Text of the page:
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-   -   GL2 at the beach-PLEASE REPLY!!! (https://www.dvinfo.net/forum/canon-gl-series-dv-camcorders/45936-gl2-beach-please-reply.html)

James Rylander June 8th, 2005 10:29 PM

GL2 at the beach-PLEASE REPLY!!!
 
Okay I just got a Canon GL2 and have been researching them. I have read in some places that it is unsafe to film with the GL2 at the beach because the "salty air" can easily damage the camera and the lense. I really don't know that much about this camera and I really need to know because I'm anxious to make my first surf video. Thank You

Ken Tanaka June 8th, 2005 11:12 PM

Welcome James,
Salt spray and sand are hazards for any type of camera. The GL2 is no more or less susceptible to damage than other cameras in its class. If you expect to be in such conditions use a rain cover (Porta Brace, Kata, et.al.) and be especially careful when changing tapes.

That's basically it.

DJ Kinney June 9th, 2005 09:48 AM

The salt air on its own will probably not wreck the cam. I had my GL2 out on a Gulf Coast beach and never had problems. But you start talking about blowing sand and actual spray, and then there may be an issue.

But probably no worse than filming in a windy and dusty place, like the Great Plains, or the U.S. Senate Chamber.

Everett Sullivan June 9th, 2005 10:34 AM

I also film surfing, mainly gulf coast, with my new GL2. Have been filming gulf coast surfing with other cameras for a little while and am stoked about the GL2. James, you should post some surfing footage when you get a good swell in your area. BTW, what is your area? Gulf Coast isnt the most promissing surf destination but we work with what we're given. But more on topic, I do plan to get a rain cover and use it when at the beach, mainly for protection from sand. Good luck.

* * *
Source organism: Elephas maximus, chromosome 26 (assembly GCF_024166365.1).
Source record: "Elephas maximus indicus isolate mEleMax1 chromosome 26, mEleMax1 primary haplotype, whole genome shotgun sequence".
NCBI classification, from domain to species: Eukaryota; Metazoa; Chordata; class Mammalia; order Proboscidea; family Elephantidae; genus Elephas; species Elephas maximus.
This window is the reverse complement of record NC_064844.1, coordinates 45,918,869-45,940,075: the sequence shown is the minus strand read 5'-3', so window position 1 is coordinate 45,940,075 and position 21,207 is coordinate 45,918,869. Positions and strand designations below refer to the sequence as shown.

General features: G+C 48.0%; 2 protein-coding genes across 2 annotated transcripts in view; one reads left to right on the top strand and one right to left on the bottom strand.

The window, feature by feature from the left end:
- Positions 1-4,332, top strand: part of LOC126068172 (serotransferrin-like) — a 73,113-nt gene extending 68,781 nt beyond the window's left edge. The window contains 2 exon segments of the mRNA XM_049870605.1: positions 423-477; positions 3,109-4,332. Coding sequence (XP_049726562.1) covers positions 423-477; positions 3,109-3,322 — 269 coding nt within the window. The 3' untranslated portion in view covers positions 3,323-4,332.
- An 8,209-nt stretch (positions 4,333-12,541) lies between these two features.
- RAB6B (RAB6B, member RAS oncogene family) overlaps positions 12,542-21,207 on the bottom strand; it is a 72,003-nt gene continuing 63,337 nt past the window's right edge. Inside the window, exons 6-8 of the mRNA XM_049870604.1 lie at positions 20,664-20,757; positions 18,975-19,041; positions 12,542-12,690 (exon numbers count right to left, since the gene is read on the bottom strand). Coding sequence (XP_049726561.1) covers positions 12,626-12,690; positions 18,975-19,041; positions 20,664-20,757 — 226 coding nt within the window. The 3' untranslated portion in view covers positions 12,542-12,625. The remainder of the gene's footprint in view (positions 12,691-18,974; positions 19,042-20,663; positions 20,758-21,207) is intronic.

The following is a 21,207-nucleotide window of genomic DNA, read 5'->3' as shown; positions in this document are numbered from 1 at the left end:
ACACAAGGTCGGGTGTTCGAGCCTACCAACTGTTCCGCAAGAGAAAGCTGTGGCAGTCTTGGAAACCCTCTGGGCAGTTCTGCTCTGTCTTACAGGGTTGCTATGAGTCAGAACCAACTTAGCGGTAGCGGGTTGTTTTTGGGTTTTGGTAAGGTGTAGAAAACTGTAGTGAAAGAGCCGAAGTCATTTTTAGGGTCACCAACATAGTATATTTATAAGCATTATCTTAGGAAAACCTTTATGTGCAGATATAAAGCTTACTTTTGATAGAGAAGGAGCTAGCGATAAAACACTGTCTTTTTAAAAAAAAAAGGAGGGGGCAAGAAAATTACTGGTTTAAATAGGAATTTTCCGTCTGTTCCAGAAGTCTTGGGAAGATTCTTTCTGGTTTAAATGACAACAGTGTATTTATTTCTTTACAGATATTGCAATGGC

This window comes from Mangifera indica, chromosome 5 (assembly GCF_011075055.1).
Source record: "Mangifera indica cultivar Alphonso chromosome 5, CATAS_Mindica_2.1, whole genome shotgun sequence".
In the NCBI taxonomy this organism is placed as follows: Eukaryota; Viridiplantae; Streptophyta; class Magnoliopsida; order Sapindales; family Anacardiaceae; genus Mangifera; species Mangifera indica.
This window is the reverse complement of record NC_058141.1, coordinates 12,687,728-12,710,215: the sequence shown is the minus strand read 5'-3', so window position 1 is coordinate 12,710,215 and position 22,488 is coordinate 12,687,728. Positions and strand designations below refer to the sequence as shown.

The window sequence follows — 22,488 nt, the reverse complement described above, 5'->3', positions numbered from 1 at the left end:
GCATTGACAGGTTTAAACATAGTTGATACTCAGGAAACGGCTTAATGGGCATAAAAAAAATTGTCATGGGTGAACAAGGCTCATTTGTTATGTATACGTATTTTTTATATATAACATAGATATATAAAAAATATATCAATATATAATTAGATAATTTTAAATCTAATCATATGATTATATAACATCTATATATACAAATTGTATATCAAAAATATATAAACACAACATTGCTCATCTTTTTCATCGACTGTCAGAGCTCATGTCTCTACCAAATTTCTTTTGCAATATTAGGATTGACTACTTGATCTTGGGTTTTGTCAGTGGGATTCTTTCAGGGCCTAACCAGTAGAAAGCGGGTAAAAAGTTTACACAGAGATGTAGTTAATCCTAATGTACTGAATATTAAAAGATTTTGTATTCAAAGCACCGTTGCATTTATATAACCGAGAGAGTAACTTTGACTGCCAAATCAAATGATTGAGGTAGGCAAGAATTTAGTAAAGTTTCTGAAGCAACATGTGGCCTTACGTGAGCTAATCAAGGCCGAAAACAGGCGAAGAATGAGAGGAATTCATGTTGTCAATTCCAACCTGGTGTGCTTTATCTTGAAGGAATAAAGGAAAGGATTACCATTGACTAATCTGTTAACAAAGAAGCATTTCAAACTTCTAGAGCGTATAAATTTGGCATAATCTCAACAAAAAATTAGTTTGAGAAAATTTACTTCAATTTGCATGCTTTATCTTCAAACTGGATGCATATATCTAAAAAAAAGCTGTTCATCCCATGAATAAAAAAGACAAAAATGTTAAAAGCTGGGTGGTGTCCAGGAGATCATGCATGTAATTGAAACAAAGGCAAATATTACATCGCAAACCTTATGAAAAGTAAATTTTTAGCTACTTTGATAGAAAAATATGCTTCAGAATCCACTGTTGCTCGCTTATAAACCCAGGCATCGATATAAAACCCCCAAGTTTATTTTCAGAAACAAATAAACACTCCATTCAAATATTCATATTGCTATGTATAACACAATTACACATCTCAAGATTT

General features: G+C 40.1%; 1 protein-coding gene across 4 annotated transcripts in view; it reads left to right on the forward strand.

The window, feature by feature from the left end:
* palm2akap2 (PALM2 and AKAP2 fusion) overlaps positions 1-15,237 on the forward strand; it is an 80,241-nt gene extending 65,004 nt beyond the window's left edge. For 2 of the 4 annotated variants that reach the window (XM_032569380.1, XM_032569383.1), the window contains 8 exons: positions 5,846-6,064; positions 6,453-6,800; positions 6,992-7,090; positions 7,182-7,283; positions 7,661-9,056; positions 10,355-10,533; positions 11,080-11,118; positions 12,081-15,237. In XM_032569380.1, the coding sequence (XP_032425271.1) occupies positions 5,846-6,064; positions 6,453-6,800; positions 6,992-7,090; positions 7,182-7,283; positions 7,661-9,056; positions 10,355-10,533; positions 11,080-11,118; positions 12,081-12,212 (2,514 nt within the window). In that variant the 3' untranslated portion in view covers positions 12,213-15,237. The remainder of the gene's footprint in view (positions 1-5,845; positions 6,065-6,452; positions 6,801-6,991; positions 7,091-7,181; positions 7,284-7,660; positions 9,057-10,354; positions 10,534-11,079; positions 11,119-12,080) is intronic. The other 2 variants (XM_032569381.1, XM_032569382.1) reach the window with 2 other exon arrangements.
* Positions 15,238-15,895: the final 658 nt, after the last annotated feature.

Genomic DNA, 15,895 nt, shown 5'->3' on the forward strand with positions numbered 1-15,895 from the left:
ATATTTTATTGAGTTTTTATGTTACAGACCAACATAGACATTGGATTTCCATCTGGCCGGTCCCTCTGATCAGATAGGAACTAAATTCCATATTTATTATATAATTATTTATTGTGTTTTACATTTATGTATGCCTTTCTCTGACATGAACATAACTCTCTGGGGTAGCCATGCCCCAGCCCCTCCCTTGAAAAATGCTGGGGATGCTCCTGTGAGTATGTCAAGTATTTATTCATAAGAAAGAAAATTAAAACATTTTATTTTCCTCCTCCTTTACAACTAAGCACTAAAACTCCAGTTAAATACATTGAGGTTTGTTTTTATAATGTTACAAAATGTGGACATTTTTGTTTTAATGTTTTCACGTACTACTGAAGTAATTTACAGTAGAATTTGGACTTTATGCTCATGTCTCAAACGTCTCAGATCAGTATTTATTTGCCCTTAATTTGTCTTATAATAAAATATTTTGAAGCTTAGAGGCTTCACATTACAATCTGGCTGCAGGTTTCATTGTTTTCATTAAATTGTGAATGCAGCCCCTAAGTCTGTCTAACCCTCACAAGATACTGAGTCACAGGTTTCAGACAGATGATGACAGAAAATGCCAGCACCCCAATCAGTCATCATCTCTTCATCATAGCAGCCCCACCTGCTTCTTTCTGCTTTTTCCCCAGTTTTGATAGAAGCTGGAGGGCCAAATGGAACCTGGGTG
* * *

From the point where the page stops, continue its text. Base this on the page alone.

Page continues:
Meryem Ersoz June 9th, 2005 12:19 PM

for sure, get some protection for your GL2. i used a ewa-marine splash bag in hawaii, and i never worried about the camera. it's even better than a rain cover, i think, because the camera is completely covered. you can set it down in the sand, if you like, and it will be fully protected. my only advice is, that the camera moves around in the bag a bit, so you have to be careful that the lens is always fully lined up with the lensing area in the bag, otherwise some irising will occur. the splash bag can also be used underwater.

James Rylander June 9th, 2005 02:59 PM

Thank everybody who replied...you have been a great help. To Everette, I live in San Diego California. I will soon be posting footage of a few different spots (blacks, ponto, o-side, trestles, the wedge, etc.) Thank you again and I will be back soon with more questions. Everette I would like to see some of your footage if you could send it to me. dri_4_life@yahoo.com
Thank You

Tom Maier June 9th, 2005 05:48 PM

GL2 at the beach